Although seldom mentioned, the angle of approach for the rear wheels is just as important as the angle for the front wheels. Mounted wheel chocks or low slung underbody compartments mounted between the wheels are magnets for curbs and speed bumps.
If there is room in the main hosebed, another option is having a two-inch discharge piped to the front of the bed for around $750. Add an additional $390 hosebed divider and, for $1,140, a department will realize the third preconnect. Or, providing a reducer for the rear 2½-inch discharge reduces the cost to that of the hosebed divider. Disadvantages are the potential loss of supply hose capacity and possibly the use of the rear 2½-inch discharge for its own 2½-inch preconnect. Purchasers should bear in mind that a program apparatus may only have the minimum sized hosebed capacity. The width of a standard hosebed is approximately 70 inches. Two side-by-side tiers of 1¾-inch hose will take up about seven inches, or 10 percent of the total hosebed width.
Another option is fabricating an open hose trough into one of the side running boards for around $400 and attaching the line to one of the side 2½-inch discharges. Disadvantages include subjecting the preconnect to the elements and the safety factor of a firefighter attempting to use the running board trough area as a step. Purchasers should note that any preconnect stored at or below frame rail height is a magnet for water, moisture, road debris, and road salt and is subject to freezing in winter months. Even with a cover or door, hosebeds in this area usually end up being damp, dank, and nasty smelling.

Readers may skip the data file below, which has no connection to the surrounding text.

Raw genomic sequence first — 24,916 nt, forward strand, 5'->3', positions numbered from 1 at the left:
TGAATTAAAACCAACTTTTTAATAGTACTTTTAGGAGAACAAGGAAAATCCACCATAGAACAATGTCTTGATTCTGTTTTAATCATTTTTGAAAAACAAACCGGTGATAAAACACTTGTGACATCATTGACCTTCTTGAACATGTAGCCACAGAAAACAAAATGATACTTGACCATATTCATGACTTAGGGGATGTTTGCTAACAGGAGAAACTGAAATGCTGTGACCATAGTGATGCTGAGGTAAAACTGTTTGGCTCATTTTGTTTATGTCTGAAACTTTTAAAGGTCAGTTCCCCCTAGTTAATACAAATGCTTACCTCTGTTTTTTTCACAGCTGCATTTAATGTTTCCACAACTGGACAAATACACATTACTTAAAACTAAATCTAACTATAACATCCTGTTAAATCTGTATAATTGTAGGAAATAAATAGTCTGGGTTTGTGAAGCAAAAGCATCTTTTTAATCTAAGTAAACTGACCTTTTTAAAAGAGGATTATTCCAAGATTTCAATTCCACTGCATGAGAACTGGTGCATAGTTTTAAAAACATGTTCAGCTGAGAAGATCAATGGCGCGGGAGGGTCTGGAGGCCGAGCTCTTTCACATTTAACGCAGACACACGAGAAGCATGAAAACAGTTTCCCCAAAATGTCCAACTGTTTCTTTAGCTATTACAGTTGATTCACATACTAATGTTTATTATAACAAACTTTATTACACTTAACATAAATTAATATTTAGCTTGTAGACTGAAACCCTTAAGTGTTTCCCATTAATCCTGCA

Another option, as a last resort, is to pull an adaptor off an existing rig and two or three bungee cords that should only cost a few dollars at the hardware store. The new rig has five 2½-inch discharges. Use the reducer on any one of them and bungee cord the preconnect on the running board, on the rear work platform, or on top of low side compartments. Whether a bungee cord is OSHA-compliant and meets NFPA “hold-down criteria” is an altogether different subject. Look at photos of rigs from the 1940s and 1950s. See what the firefighters did back then. Don’t forget the fire department in upstate New York that coined the term mattydale with a few pieces of plywood and a handful of nails.
Let the Buyer Beware
The intent here is not to bastardize a new fire truck or promote the haphazard bungee cording of fire hose. It is to make the purchaser aware that the cost of adding a preconnected discharge is directly related to location, especially on program apparatus.
Safety is paramount. Preconnects should be located in safe accessible locations, easy to deploy, and just as easy to reload. Purchasers have the right to know all the options, and vendors are obliged to state them. For every location, there are advantages and disadvantages. The purchaser should be made aware of those also. Apparatus vendors should be, and the majority are, up front and honest in informing the purchaser of all available alternatives, the pros and cons of each, and operational concerns as well as the costs. There should be a degree of mutual trust, faith, and confidence between the buyer and seller during the apparatus purchasing process. It makes for a better day and a better fire truck.
BILL ADAMS is a former fire apparatus salesman, a past chief, and an active member of the East Rochester (NY) Fire Department. He has more than 45 years of experience in the volunteer fire service.